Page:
This legislative session the Texas Legislature passed, and the Governor signed, amendments that significantly expands the scope of the Texas Commission on Human Rights Act ("Act") as it relates to individuals with disabilities.
The amendment provides that:
- The definition of "disability" is to be broadly construed to the maximum extent possible and shall include impairments that are episodic or in remission that substantially limit major life activities when active;
- Whether an impairment substantially limits a major life activity should be made without consideration of the ameliorative effects of mitigating measures;
- Being "regarded as having [a substantially limiting] impairment" does not include an impairment that is minor and is expected to last or actually lasts less than six months, regardless of whether the impairment limits or is perceived to limit a major life activity.
- No claim exists for non-disabled individuals for reverse discrimination;
- No reasonable workplace accommodation is required if the individual’s disability is based solely on being regarded as having an impairment that substantially limits a major life activity.
The new law also adds a definition of "major life activity" that was missing from the Act. Major life activity under the Act means:
caring for oneself, performing manual tasks, seeing, hearing, eating, sleeping, walking, standing, lifting, bending, speaking, breathing, learning, reading, concentrating, thinking, communicating, and working. The term also includes the operation of a major bodily function, including, but not limited to, functions of the immune system, normal cell growth, and digestive, bowel, bladder, neurological, brain, respiratory, circulatory, endocrine, and reproductive functions.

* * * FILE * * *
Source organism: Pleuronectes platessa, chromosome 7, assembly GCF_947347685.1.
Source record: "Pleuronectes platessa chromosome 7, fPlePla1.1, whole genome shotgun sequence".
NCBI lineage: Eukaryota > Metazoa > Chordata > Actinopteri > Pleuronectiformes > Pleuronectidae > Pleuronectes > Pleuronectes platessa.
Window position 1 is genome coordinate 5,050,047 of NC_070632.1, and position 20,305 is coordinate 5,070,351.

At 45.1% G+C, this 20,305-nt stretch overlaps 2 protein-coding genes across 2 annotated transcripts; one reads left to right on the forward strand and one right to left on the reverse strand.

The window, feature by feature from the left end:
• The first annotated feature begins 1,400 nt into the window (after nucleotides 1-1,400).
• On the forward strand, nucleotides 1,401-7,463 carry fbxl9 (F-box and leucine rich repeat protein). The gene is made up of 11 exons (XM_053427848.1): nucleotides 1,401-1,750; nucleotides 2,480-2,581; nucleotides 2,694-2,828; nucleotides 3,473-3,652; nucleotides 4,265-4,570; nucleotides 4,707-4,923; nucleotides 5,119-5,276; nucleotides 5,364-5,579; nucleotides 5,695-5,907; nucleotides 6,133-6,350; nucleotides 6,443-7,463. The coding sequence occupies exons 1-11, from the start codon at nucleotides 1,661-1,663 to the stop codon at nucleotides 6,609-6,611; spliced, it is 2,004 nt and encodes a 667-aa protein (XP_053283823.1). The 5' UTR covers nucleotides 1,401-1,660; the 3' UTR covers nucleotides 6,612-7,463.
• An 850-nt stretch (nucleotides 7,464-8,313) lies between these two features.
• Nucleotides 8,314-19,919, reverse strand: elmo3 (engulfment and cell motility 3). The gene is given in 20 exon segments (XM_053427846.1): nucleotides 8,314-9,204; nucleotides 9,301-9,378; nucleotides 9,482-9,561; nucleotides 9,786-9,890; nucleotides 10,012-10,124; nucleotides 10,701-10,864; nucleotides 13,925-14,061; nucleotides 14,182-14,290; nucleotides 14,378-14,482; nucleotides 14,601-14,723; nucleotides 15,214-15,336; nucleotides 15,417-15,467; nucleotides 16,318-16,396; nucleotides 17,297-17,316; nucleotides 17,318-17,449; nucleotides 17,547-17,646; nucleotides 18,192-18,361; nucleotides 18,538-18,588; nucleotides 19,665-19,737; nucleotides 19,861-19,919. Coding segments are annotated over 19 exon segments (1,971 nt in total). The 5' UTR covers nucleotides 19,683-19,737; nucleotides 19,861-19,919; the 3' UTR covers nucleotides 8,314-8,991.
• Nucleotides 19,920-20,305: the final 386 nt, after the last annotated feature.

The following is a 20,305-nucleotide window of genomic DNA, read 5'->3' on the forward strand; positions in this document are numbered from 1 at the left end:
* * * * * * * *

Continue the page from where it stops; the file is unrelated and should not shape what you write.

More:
The new law becomes effective September 1, 2009 and is not retroactive to conduct occurring prior to the effective date.
What should Texas employers do to prepare for the new law? Since the Texas amendments are identical to the ADA Amendments Act of 2008 (which was effective January 1, 2009), employers that have already taken steps to comply with the federal amendments may need to do very little. For employers that have not addressed the changes made to the federal law should consider doing the following sooner rather than later:
- Review all policies and procedures to ensure that they comply with the new laws (e.g., if there were definitions or examples of major life activities, conform the definition to the amendment; if there are instructions to consider mitigating measures in determining the severity of limitations, change those provisions to conform to the law);
- Train your supervisors, human resources staff and employees responsibility for assessing requests for reasonable accommodation on the amendments;
- Update Job Descriptions to ensure that capture all of the essential elements of the relevant job;
- Focus in the interactive process –determine what the barriers are that need to be accommodated and then provide an effective accommodation that has the least adverse impact on the business.
With the state law mirroring the post-amendment ADA, there is no incentive for plaintiff-employees to file lawsuits under the ADA or in federal court as there might have been in the absence of the Texas amendments.